Australia Boosts Spending to Protect Koalas

Wildlife officer Lindy Thomas poses with koalas and their joeys produced by artificial insemination at Currumbin Wildlife Sanctuary, Gold Coast, October 30, 2006. REUTERS/Greg White/File Photo

Australia will spend an additional A$50 million ($35 million) in the next four years to protect koala habitat and slow the decline of the vulnerable species, the government said on Saturday.

The marsupials native to Australia have been decimated by bushfires, disease and vehicles, with estimates of their numbers ranging from about 330,000 to no more than 100,000 in the wild.

"Koalas are one of Australia's most loved and best recognised icons ... and we are committed to protecting them for generations to come," Prime Minister Scott Morrison said in a statement.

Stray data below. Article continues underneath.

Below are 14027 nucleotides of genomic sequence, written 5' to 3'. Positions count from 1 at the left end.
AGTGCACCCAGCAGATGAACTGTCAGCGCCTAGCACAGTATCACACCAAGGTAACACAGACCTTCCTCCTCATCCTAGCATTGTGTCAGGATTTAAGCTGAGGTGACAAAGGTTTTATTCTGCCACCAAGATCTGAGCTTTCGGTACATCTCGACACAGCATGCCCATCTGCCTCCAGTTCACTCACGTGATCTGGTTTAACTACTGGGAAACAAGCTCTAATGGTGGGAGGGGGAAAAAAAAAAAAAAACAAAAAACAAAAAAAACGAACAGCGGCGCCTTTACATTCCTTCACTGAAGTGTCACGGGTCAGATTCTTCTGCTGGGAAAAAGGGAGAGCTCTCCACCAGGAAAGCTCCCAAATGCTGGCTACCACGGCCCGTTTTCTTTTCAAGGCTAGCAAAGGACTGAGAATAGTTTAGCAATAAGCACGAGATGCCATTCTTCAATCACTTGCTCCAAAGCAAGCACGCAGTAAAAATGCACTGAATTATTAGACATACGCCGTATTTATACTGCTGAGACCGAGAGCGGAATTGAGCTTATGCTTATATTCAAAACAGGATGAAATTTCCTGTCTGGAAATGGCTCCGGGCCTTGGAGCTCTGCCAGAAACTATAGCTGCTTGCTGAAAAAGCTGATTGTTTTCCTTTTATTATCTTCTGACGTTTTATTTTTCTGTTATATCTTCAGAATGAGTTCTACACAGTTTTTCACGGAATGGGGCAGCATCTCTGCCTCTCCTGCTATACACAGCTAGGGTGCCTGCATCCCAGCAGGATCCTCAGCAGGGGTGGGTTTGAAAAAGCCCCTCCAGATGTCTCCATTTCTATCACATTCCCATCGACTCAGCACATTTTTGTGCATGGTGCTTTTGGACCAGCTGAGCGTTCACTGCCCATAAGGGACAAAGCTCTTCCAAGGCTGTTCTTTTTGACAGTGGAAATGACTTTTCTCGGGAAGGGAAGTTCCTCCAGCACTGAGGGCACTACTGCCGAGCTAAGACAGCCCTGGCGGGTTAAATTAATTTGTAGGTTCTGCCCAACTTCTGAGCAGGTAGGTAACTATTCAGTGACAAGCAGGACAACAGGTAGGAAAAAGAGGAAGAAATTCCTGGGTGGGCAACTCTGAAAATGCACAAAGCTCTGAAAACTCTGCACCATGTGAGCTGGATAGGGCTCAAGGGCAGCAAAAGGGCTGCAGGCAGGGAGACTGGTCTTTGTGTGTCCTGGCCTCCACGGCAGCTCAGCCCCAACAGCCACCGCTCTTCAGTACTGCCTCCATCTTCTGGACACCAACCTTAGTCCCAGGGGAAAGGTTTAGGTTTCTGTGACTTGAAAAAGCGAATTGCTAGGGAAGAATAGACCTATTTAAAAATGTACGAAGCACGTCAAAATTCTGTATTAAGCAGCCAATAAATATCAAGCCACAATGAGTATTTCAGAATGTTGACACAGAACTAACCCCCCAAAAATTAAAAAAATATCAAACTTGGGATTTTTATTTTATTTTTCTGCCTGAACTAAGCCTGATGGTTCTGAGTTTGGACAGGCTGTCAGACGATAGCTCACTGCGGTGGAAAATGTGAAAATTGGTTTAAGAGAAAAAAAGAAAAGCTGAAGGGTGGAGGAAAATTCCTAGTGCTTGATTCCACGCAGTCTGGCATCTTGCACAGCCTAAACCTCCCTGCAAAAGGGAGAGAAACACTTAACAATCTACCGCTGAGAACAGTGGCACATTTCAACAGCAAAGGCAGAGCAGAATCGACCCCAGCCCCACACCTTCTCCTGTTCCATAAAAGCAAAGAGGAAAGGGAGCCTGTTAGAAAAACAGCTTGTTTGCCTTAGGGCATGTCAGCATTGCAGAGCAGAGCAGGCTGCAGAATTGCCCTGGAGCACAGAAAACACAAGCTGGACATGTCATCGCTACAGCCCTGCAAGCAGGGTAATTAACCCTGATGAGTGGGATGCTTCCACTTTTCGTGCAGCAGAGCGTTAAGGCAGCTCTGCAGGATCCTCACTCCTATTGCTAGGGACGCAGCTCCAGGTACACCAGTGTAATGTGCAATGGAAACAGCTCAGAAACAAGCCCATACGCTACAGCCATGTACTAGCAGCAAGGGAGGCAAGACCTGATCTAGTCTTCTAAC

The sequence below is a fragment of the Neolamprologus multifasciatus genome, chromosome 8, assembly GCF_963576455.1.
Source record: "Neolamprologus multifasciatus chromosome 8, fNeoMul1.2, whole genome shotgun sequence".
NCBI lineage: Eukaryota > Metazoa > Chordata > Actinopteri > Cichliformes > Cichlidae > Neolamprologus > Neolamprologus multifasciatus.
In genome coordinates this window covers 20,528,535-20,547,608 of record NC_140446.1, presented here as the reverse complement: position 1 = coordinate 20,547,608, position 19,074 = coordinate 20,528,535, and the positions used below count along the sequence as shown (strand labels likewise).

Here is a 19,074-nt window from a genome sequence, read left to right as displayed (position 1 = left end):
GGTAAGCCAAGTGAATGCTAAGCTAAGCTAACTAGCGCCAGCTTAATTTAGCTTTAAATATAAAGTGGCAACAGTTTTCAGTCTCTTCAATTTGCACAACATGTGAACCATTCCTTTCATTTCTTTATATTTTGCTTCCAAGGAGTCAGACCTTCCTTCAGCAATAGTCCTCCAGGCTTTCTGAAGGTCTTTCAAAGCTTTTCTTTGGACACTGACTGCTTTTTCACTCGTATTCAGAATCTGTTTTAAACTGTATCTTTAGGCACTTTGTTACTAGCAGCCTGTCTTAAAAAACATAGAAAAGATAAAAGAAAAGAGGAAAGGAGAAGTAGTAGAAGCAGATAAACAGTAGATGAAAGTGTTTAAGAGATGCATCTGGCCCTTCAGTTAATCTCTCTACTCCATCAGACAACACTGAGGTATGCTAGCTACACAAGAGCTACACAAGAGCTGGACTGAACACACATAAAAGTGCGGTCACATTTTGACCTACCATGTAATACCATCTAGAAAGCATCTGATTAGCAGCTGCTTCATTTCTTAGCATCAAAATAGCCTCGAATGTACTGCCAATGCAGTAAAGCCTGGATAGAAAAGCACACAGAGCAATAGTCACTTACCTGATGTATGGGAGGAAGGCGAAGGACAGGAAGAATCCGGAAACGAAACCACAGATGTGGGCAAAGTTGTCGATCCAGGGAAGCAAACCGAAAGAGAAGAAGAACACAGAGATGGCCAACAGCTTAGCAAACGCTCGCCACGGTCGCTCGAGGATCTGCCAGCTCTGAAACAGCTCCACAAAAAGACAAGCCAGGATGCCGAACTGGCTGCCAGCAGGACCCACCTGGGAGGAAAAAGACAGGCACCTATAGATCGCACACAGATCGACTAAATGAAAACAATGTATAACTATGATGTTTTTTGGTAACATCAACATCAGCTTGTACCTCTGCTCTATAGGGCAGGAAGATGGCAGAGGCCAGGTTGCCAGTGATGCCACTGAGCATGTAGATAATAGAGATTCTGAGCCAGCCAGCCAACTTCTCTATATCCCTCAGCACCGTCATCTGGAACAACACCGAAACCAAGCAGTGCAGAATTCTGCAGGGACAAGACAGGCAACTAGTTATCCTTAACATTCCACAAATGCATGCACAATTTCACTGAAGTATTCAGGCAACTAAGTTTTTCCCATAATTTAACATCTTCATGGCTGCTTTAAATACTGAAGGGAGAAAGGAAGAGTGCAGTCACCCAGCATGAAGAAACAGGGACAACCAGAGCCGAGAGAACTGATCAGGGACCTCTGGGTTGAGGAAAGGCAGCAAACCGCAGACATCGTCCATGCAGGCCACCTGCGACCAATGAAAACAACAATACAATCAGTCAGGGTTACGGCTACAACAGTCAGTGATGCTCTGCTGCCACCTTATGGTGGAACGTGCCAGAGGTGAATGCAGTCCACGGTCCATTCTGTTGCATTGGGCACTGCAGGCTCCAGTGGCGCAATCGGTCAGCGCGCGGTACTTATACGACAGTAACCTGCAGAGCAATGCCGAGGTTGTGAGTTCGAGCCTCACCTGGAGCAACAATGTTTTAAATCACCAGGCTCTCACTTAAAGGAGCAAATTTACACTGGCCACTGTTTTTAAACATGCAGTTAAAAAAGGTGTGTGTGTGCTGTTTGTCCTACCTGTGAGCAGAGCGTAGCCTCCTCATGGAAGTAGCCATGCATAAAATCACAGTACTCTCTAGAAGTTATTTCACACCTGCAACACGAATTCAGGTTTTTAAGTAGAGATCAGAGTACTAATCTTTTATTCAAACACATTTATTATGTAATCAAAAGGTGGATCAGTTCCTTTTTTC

The new package will take the government's koala investment to more than A$74 million since 2019, and will be spent on habitat restoration, studying the population and expanding research on koala health.

Chlamydia, a sexually transmitted disease also found in humans, has spread among koalas, affecting half the animals in some areas. 

A study commissioned by the World Wildlife Fund estimated that more than 60,000 koalas had been killed, injured or affected in some way by bushfires in 2019 and 2020.

Koalas dwell mostly in eucalypt forests in eastern states and on the coastal fringes, usually living up to 20 years. They carry their young in a pouch and sleep for up to 18 hours a day.


Related Articles